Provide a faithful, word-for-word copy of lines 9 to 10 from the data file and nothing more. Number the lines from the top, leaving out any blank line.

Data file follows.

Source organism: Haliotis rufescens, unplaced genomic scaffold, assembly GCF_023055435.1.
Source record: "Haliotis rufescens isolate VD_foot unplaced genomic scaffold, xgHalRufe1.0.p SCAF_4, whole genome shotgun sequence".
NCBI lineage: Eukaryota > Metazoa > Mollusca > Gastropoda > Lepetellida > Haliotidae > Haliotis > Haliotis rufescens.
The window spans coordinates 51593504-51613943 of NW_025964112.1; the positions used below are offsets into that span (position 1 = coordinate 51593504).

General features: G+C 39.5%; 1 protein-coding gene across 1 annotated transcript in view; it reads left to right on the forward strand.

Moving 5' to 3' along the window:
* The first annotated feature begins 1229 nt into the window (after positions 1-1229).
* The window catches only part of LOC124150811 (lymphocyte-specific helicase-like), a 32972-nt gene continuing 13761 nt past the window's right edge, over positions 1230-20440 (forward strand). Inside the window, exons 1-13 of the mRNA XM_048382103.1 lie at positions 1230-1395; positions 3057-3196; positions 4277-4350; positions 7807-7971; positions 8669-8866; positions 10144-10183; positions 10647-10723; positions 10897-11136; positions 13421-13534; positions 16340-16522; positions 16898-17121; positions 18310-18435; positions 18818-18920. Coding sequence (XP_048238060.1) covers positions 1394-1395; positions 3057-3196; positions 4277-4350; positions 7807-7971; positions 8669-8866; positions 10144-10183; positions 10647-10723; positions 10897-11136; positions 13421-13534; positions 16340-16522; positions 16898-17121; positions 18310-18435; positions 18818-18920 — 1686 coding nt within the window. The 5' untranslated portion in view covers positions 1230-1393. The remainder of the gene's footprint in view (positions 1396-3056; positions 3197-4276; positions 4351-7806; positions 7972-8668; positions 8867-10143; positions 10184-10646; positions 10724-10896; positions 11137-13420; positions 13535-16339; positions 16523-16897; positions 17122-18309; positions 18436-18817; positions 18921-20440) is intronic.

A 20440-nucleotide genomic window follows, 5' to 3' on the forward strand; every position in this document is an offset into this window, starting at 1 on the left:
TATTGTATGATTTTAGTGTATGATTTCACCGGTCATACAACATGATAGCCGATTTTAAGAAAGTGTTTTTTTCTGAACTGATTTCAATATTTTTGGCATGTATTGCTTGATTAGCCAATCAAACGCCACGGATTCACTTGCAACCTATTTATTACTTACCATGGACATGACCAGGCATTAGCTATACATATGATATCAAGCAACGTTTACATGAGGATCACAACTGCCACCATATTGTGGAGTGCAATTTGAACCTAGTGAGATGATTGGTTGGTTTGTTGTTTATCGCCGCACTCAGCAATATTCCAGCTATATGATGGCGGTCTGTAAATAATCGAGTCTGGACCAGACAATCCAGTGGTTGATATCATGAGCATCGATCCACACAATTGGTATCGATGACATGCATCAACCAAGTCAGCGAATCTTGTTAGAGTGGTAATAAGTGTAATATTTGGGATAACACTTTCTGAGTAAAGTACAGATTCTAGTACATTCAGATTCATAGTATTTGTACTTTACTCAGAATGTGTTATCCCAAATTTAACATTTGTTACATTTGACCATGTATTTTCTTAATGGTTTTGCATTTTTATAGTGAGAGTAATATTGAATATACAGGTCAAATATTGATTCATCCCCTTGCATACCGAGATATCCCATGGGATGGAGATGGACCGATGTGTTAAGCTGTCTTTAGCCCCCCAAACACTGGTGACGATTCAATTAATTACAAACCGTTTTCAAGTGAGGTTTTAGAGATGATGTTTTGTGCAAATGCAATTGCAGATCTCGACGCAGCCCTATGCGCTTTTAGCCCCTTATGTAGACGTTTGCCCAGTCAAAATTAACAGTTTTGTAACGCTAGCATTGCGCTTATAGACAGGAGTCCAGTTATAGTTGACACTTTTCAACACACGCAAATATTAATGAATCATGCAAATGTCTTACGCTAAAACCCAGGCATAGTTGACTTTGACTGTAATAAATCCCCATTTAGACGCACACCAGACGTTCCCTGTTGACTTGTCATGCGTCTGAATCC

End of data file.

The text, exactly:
A 20440-nucleotide genomic window follows, 5' to 3' on the forward strand; every position in this document is an offset into this window, starting at 1 on the left:
TATTGTATGATTTTAGTGTATGATTTCACCGGTCATACAACATGATAGCCGATTTTAAGAAAGTGTTTTTTTCTGAACTGATTTCAATATTTTTGGCATGTATTGCTTGATTAGCCAATCAAACGCCACGGATTCACTTGCAACCTATTTATTACTTACCATGGACATGACCAGGCATTAGCTATACATATGATATCAAGCAACGTTTACATGAGGATCACAACTGCCACCATATTGTGGAGTGCAATTTGAACCTAGTGAGATGATTGGTTGGTTTGTTGTTTATCGCCGCACTCAGCAATATTCCAGCTATATGATGGCGGTCTGTAAATAATCGAGTCTGGACCAGACAATCCAGTGGTTGATATCATGAGCATCGATCCACACAATTGGTATCGATGACATGCATCAACCAAGTCAGCGAATCTTGTTAGAGTGGTAATAAGTGTAATATTTGGGATAACACTTTCTGAGTAAAGTACAGATTCTAGTACATTCAGATTCATAGTATTTGTACTTTACTCAGAATGTGTTATCCCAAATTTAACATTTGTTACATTTGACCATGTATTTTCTTAATGGTTTTGCATTTTTATAGTGAGAGTAATATTGAATATACAGGTCAAATATTGATTCATCCCCTTGCATACCGAGATATCCCATGGGATGGAGATGGACCGATGTGTTAAGCTGTCTTTAGCCCCCCAAACACTGGTGACGATTCAATTAATTACAAACCGTTTTCAAGTGAGGTTTTAGAGATGATGTTTTGTGCAAATGCAATTGCAGATCTCGACGCAGCCCTATGCGCTTTTAGCCCCTTATGTAGACGTTTGCCCAGTCAAAATTAACAGTTTTGTAACGCTAGCATTGCGCTTATAGACAGGAGTCCAGTTATAGTTGACACTTTTCAACACACGCAAATATTAATGAATCATGCAAATGTCTTACGCTAAAACCCAGGCATAGTTGACTTTGACTGTAATAAATCCCCATTTAGACGCACACCAGACGTTCCCTGTTGACTTGTCATGCGTCTGAATCC